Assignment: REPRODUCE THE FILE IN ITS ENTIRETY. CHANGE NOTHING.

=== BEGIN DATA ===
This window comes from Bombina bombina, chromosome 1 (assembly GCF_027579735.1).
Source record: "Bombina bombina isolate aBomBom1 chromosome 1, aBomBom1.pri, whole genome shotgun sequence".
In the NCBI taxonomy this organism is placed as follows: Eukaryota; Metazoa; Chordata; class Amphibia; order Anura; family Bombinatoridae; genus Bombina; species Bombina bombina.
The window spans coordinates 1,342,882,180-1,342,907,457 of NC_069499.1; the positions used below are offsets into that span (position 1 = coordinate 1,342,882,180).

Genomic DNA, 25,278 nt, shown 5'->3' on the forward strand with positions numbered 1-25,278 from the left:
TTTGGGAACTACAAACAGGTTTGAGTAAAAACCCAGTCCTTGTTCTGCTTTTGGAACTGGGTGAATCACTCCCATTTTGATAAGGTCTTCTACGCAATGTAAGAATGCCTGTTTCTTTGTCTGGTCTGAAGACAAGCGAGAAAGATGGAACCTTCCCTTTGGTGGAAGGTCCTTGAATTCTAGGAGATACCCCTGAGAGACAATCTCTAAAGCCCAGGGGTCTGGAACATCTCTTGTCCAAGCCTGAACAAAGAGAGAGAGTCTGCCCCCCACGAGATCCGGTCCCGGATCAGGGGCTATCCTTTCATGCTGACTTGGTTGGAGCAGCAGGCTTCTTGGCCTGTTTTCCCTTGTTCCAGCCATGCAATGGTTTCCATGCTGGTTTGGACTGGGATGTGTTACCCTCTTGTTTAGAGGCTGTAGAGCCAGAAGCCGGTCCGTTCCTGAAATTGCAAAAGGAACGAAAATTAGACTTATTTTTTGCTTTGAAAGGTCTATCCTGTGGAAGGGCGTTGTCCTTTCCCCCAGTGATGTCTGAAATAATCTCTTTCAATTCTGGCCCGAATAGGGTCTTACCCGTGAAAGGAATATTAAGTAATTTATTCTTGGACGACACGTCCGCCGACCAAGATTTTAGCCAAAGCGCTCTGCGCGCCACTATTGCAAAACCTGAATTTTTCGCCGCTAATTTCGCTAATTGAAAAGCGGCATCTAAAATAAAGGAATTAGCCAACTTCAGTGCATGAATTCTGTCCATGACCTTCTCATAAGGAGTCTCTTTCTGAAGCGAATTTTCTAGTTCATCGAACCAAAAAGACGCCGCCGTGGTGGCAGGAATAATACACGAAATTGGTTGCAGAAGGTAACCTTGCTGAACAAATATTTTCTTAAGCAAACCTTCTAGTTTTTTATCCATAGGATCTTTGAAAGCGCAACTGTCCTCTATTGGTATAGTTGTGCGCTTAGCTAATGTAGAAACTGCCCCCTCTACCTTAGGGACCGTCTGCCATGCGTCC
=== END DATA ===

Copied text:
This window comes from Bombina bombina, chromosome 1 (assembly GCF_027579735.1).
Source record: "Bombina bombina isolate aBomBom1 chromosome 1, aBomBom1.pri, whole genome shotgun sequence".
In the NCBI taxonomy this organism is placed as follows: Eukaryota; Metazoa; Chordata; class Amphibia; order Anura; family Bombinatoridae; genus Bombina; species Bombina bombina.
The window spans coordinates 1,342,882,180-1,342,907,457 of NC_069499.1; the positions used below are offsets into that span (position 1 = coordinate 1,342,882,180).

Genomic DNA, 25,278 nt, shown 5'->3' on the forward strand with positions numbered 1-25,278 from the left:
TTTGGGAACTACAAACAGGTTTGAGTAAAAACCCAGTCCTTGTTCTGCTTTTGGAACTGGGTGAATCACTCCCATTTTGATAAGGTCTTCTACGCAATGTAAGAATGCCTGTTTCTTTGTCTGGTCTGAAGACAAGCGAGAAAGATGGAACCTTCCCTTTGGTGGAAGGTCCTTGAATTCTAGGAGATACCCCTGAGAGACAATCTCTAAAGCCCAGGGGTCTGGAACATCTCTTGTCCAAGCCTGAACAAAGAGAGAGAGTCTGCCCCCCACGAGATCCGGTCCCGGATCAGGGGCTATCCTTTCATGCTGACTTGGTTGGAGCAGCAGGCTTCTTGGCCTGTTTTCCCTTGTTCCAGCCATGCAATGGTTTCCATGCTGGTTTGGACTGGGATGTGTTACCCTCTTGTTTAGAGGCTGTAGAGCCAGAAGCCGGTCCGTTCCTGAAATTGCAAAAGGAACGAAAATTAGACTTATTTTTTGCTTTGAAAGGTCTATCCTGTGGAAGGGCGTTGTCCTTTCCCCCAGTGATGTCTGAAATAATCTCTTTCAATTCTGGCCCGAATAGGGTCTTACCCGTGAAAGGAATATTAAGTAATTTATTCTTGGACGACACGTCCGCCGACCAAGATTTTAGCCAAAGCGCTCTGCGCGCCACTATTGCAAAACCTGAATTTTTCGCCGCTAATTTCGCTAATTGAAAAGCGGCATCTAAAATAAAGGAATTAGCCAACTTCAGTGCATGAATTCTGTCCATGACCTTCTCATAAGGAGTCTCTTTCTGAAGCGAATTTTCTAGTTCATCGAACCAAAAAGACGCCGCCGTGGTGGCAGGAATAATACACGAAATTGGTTGCAGAAGGTAACCTTGCTGAACAAATATTTTCTTAAGCAAACCTTCTAGTTTTTTATCCATAGGATCTTTGAAAGCGCAACTGTCCTCTATTGGTATAGTTGTGCGCTTAGCTAATGTAGAAACTGCCCCCTCTACCTTAGGGACCGTCTGCCATGCGTCC